Removing A Default From Your Credit Reports

When and how you can have a default removed from your credit reports. This page contains affiliate links. Find A Mortgage Online Ltd may receive a commission for qualifying purposes.

Sign up for your free reports

Your credit history and score is a really important part of any finance application you make. Even if you think your score is perfect, your advisor is going to want to see and understand your report and make sure they’re supporting you in the right way.

Home Credit Reports Removing A Default From Your Credit Reports
Pete Mugleston

Author: Pete Mugleston

Mortgage Advisor, MD

Updated: February 13, 2024

When can a default be removed from your credit history?

There are only really two scenarios when you can have a default removed from your files:

  • If the default has been settled and six years have passed since it was registered
  • The default in question was registered in error or as a result of fraud

Defaults stay on your credit reports for six years regardless of whether they have been settled, but some credit reference agencies are known to be slower to update their records than others. If a default that is more than six years old is still showing on your record despite having been paid off, you should have a case to request its manual removal.

The same applies if the default showing up shouldn’t be there in the first place. If it was a simple mistake or suspected fraud, there are steps you can take to rectify the issue.

How to remove a default from your credit records

Here are the steps to follow to get a default that fits the criteria above removed:

  1. Don’t take on extra debt: You may wish to place any applications for finance on hold, where possible. If you have a contestable default against your name, waiting for it to be removed could mean your prospects of securing finance improve.
  2. Download your credit reports: You will need to see which credit reference agencies are showing the default. Head to our credit reports hub and sign up for a free trial with one of our affiliate partners to access your credit files in minutes.
  3. Request default removal: If you have a legal right to contest the default, you should contact the credit reference agency that is displaying the issue and argue your case with them directly. If the problem is that the default has been repaid, make sure you have evidence of this to hand. If the default is the result of suspected fraud, you should take this up with the lender who placed it there so they can investigate.

How much will your credit score improve by?

A default can impact your credit score by between 350 points and 250 points during the first two years, and by 200 points by the time it enters its fourth year. The exact effect, however, will depend on which of the credit reference agencies you are using.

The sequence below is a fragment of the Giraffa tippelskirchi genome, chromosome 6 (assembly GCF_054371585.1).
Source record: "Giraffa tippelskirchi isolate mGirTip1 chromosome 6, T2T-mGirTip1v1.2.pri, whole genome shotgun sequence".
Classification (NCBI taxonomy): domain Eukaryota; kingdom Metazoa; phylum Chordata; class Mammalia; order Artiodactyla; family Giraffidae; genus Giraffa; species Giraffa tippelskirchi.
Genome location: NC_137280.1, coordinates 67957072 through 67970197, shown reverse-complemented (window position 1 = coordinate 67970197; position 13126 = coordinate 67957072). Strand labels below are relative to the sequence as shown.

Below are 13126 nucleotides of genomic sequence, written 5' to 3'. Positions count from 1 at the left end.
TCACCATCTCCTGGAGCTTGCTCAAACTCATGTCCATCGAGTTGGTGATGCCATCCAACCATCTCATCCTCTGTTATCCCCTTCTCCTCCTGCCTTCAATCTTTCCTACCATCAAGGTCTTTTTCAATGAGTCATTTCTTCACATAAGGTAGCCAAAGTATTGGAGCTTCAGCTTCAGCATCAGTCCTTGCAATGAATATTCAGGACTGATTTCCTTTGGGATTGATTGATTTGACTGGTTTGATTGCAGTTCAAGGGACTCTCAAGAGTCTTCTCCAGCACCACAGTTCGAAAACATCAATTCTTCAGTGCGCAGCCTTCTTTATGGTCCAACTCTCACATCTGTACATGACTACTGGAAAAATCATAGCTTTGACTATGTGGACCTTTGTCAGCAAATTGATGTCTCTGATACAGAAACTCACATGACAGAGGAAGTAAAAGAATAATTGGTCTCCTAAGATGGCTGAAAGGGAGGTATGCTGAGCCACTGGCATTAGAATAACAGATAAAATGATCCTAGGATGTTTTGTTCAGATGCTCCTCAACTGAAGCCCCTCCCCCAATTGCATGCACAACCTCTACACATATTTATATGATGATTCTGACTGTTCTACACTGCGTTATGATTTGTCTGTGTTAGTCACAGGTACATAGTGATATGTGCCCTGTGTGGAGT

Removing a default can result in an uplift of this amount to your credit score once the matter has been resolved and the full six years have elapsed.

Download your credit reports today

If you want to have a CCJ removed from your credit files, your first step should be to download your credit reports so you have visibility of the issue and know which agencies are displaying it. Head to our credit reports hub to access free trials with two of the leading credit report providers. Through them you can review your files with all three of the UK’s main credit reference agencies and take swift action to get the matter resolved.

UK Credit Ratings

UK Credit Ratings

Free for 24 days then £24.95 per calendar month - includes extra features, such as dark web monitoring, and the option to cancel anytime.

Get Your Free Credit Report
Check My File

Check My File

Free for 30 days then £14.99 per calendar month - cancel anytime.

Get Your Free Credit Report


Yes and it may boost your creditworthiness if you do so, but keep in mind that the default will remain on your credit reports for six years regardless of whether it has been settled.

Yes. If you fail to pay a default the creditor can take you to court to obtain the money. If the situation escalates like this, you could end up with a county court judgement (CCJ) against your name, and this is considered a more serious form of bad credit than a default.

Get your credit report today - start your free trial

By browsing our site you consent to our use of cookies.